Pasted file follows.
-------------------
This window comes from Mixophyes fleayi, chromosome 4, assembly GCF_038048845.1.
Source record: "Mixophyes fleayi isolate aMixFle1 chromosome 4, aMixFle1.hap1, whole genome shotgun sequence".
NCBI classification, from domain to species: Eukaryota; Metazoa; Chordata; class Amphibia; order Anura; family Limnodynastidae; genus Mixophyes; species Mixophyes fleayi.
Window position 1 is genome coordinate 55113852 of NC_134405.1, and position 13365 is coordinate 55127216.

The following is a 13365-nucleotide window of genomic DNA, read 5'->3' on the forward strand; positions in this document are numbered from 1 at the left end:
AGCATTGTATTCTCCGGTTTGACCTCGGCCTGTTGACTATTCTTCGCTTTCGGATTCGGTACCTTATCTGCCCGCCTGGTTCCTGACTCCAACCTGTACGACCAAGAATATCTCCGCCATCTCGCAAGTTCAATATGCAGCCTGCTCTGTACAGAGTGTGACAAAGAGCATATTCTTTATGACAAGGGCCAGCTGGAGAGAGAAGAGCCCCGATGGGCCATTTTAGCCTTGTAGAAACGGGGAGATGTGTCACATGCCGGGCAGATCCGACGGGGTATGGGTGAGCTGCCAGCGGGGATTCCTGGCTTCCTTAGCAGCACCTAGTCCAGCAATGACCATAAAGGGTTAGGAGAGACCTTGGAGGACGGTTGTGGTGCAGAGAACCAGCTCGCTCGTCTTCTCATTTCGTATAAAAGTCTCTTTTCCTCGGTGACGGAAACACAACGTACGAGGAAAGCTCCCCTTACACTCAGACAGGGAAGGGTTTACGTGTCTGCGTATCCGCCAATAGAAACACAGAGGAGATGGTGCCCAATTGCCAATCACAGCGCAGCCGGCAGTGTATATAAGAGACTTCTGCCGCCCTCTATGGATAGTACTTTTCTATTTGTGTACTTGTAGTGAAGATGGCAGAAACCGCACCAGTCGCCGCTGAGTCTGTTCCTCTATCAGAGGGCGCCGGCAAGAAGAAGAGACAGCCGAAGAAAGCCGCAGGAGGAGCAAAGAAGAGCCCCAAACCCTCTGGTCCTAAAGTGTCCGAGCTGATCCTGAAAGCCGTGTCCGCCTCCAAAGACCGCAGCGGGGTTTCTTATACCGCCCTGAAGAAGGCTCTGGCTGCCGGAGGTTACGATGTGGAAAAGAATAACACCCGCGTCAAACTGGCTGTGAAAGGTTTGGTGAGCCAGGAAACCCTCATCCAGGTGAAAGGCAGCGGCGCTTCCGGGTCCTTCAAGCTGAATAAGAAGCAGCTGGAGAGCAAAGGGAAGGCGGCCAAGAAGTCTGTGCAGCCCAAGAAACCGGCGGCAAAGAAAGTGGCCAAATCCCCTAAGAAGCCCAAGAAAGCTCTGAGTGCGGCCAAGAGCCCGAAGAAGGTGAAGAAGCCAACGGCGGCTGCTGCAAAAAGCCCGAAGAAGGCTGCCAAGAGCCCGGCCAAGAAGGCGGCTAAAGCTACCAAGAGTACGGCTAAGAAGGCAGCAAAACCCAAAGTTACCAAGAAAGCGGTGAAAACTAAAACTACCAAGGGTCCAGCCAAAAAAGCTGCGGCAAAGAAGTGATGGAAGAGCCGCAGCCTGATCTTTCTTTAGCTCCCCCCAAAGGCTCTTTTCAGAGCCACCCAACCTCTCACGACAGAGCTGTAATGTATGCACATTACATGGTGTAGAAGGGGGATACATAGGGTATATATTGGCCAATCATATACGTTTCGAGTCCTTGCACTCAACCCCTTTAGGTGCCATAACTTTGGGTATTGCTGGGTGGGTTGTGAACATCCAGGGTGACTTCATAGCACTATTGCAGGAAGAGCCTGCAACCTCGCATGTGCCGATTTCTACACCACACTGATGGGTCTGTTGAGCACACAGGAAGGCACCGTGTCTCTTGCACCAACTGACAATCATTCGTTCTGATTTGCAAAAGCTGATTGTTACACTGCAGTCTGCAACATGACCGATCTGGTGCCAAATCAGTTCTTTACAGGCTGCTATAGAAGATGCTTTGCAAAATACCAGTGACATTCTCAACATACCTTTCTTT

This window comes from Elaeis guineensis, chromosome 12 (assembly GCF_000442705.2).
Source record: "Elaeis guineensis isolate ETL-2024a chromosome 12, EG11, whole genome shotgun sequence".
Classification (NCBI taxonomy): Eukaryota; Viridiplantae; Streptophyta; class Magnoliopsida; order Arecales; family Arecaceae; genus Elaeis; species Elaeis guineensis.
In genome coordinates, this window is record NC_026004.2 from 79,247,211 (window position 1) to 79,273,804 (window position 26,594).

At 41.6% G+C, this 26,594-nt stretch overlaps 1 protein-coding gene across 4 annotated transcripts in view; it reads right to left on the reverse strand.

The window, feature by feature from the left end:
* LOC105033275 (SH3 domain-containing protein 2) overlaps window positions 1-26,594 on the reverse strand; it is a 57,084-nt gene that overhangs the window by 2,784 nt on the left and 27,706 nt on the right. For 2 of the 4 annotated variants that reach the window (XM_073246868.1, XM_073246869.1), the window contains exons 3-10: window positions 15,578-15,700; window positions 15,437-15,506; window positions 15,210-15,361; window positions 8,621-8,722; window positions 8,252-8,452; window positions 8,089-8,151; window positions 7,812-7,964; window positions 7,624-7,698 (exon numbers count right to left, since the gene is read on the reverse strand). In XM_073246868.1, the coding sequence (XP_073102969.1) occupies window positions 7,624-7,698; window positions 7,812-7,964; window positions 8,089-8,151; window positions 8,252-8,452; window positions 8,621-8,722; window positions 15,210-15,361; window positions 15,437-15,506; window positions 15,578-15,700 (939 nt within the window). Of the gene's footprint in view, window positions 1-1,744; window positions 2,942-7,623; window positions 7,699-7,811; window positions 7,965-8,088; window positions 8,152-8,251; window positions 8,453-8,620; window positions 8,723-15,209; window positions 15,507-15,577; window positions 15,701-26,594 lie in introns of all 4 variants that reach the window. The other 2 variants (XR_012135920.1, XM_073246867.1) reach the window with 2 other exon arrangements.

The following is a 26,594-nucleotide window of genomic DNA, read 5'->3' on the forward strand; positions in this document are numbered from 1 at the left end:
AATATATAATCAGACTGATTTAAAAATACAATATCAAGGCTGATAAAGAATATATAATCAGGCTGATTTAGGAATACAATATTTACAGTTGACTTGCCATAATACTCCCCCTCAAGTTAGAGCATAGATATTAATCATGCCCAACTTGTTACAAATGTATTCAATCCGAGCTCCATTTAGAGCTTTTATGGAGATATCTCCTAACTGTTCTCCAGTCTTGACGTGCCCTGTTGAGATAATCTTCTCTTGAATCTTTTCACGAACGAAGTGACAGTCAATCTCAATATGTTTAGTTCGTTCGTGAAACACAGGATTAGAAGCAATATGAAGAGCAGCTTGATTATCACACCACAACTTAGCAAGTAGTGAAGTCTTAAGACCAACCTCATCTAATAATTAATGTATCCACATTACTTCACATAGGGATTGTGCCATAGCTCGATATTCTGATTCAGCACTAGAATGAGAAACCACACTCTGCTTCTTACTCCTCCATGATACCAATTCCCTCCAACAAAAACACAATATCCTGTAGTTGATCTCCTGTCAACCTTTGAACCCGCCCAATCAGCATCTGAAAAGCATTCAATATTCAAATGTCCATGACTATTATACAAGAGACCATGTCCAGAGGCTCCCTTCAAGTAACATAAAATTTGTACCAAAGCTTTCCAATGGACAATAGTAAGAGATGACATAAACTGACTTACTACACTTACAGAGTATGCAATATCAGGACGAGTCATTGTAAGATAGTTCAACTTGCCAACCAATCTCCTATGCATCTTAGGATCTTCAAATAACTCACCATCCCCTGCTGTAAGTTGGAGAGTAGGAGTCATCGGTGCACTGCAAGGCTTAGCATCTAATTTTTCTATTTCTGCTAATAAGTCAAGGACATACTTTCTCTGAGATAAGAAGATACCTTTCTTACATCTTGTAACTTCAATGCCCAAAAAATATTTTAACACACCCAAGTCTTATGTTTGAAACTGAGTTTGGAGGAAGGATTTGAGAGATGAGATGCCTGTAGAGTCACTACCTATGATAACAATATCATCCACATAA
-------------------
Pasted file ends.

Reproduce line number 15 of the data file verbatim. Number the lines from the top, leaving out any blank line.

AATATATAATCAGACTGATTTAAAAATACAATATCAAGGCTGATAAAGAATATATAATCAGGCTGATTTAGGAATACAATATTTACAGTTGACTTGCCATAATACTCCCCCTCAAGTTAGAGCATAGATATTAATCATGCCCAACTTGTTACAAATGTATTCAATCCGAGCTCCATTTAGAGCTTTTATGGAGATATCTCCTAACTGTTCTCCAGTCTTGACGTGCCCTGTTGAGATAATCTTCTCTTGAATCTTTTCACGAACGAAGTGACAGTCAATCTCAATATGTTTAGTTCGTTCGTGAAACACAGGATTAGAAGCAATATGAAGAGCAGCTTGATTATCACACCACAACTTAGCAAGTAGTGAAGTCTTAAGACCAACCTCATCTAATAATTAATGTATCCACATTACTTCACATAGGGATTGTGCCATAGCTCGATATTCTGATTCAGCACTAGAATGAGAAACCACACTCTGCTTCTTACTCCTCCATGATACCAATTCCCTCCAACAAAAACACAATATCCTGTAGTTGATCTCCTGTCAACCTTTGAACCCGCCCAATCAGCATCTGAAAAGCATTCAATATTCAAATGTCCATGACTATTATACAAGAGACCATGTCCAGAGGCTCCCTTCAAGTAACATAAAATTTGTACCAAAGCTTTCCAATGGACAATAGTAAGAGATGACATAAACTGACTTACTACACTTACAGAGTATGCAATATCAGGACGAGTCATTGTAAGATAGTTCAACTTGCCAACCAATCTCCTATGCATCTTAGGATCTTCAAATAACTCACCATCCCCTGCTGTAAGTTGGAGAGTAGGAGTCATCGGTGCACTGCAAGGCTTAGCATCTAATTTTTCTATTTCTGCTAATAAGTCAAGGACATACTTTCTCTGAGATAAGAAGATACCTTTCTTACATCTTGTAACTTCAATGCCCAAAAAATATTTTAACACACCCAAGTCTTATGTTTGAAACTGAGTTTGGAGGAAGGATTTGAGAGATGAGATGCCTGTAGAGTCACTACCTATGATAACAATATCATCCACATAA